Horse Readish!

A man pieces together clues to his past—and the identity of his captors—in this fantastic, labyrinthine novel

An old man awakens, disoriented, in an unfamiliar chamber. With no memory of who he is or how he has arrived there, he pores over the relics on the desk, examining the circumstances of his confinement and searching his own hazy mind for clues.

Determining that he is locked in, the man—identified only as Mr. Blank—begins reading a manuscript he finds on the desk, the story of another prisoner, set in an alternate world the man doesn’t recognize. Nevertheless, the pages seem to have been left for him, along with a haunting set of photographs. As the day passes, various characters call on the man in his cell—vaguely familiar people, some who seem to resent him for crimes he can’t remember—and each brings frustrating hints of his identity and his past. All the while an overhead camera clicks and clicks, recording his movements, and a microphone records every sound in the room. Someone is watching.

Both chilling and poignant, Travels in the Scriptorium is vintage Auster: mysterious texts, fluid identities, a hidden past, and, somewhere, an obscure tormentor. And yet, as we discover during one day in the life of Mr. Blank, his world is not so different from our own.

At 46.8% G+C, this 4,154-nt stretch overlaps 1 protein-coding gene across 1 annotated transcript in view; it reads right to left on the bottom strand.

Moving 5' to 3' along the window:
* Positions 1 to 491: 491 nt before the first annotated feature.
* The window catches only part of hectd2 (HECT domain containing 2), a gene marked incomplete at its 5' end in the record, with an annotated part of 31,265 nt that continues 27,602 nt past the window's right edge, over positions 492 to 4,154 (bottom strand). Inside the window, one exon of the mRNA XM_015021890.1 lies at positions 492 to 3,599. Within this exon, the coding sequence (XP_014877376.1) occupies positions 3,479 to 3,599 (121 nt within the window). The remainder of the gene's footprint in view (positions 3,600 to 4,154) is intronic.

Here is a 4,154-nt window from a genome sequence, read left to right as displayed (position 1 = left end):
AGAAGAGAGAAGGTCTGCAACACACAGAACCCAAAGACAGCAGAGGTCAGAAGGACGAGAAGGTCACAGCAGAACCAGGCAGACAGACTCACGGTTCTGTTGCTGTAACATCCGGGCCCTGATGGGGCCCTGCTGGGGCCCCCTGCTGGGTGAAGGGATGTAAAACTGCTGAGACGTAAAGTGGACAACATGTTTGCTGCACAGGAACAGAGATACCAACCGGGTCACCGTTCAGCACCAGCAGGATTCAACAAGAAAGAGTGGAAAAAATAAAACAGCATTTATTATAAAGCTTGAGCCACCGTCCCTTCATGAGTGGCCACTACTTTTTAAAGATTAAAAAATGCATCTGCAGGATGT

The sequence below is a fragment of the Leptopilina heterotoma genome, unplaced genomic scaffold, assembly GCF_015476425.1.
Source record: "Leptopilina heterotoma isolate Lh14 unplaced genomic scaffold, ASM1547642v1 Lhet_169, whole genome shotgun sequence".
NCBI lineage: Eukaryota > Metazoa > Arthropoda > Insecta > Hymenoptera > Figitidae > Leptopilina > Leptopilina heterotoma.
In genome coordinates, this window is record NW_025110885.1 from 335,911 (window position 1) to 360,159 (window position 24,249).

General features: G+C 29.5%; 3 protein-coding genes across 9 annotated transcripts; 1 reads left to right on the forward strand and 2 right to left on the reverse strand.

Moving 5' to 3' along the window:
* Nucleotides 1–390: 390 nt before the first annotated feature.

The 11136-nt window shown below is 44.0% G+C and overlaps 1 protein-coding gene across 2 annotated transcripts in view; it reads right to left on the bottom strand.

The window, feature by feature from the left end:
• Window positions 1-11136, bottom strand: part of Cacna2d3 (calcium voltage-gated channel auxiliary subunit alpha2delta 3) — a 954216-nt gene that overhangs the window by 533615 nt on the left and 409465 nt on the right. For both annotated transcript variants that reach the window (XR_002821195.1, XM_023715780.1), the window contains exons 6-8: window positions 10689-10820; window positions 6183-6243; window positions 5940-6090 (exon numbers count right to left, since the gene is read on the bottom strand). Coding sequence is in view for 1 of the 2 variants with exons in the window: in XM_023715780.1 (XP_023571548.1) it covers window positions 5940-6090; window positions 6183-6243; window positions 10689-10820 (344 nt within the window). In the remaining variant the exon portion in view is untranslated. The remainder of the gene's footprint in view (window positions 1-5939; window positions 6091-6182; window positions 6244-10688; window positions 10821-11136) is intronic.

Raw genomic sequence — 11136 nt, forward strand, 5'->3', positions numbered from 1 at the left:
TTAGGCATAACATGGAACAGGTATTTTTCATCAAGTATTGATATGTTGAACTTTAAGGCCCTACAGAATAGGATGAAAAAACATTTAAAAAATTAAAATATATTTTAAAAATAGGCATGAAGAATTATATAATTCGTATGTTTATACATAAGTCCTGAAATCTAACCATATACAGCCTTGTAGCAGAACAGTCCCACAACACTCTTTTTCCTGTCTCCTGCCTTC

A chilling story of isolation... TRAVELS IN THE SCRIPTORIUM is part dystopian myth and part literary seance; allusions intersect with allusions, identities are fluid, the past is folded almost chokingly tight into the present, shadows of the truth have shadows. All of this refracting inventiveness is why Auster is often referred to as a master of the metaphysical detective story. While in these pages there's no actual detective working a beat, still, as revelation after revelation is delivered, the reader is kept on edge, guessing until the very end. Auster is one of our most intellectually elegant writers. He has persistently subverted the ordinary mechanisms of suspense, chronology, even genre. In certain fundamental attributes, this new novel resembles his Oracle Night, published in 2003. Yet determined readers come to savor the inimitable way Auster keeps restructuring and vivifying his novelistic obsessions. Themes are hungry ghosts, Borges said. Fortunately, Auster’s ghosts are insatiable.
Paul Auster is the bestselling author of twelve previous novels, including The Brooklyn Follies, Oracle Night, The Book of Illusions, and Timbuktu. His work has been translated into more than thirty languages. He lives in Brooklyn.

"Travels in the Scriptorium" - Paul Auster
Henry Holt and Co ● ISBN: 0805081453 ● HARDCOVER ● and it's on the way...


  1. Anonymous said...
    The first step is as good as half over.

    Harvard University
    Anonymous said...
    He that makes a good war makes a good peace.


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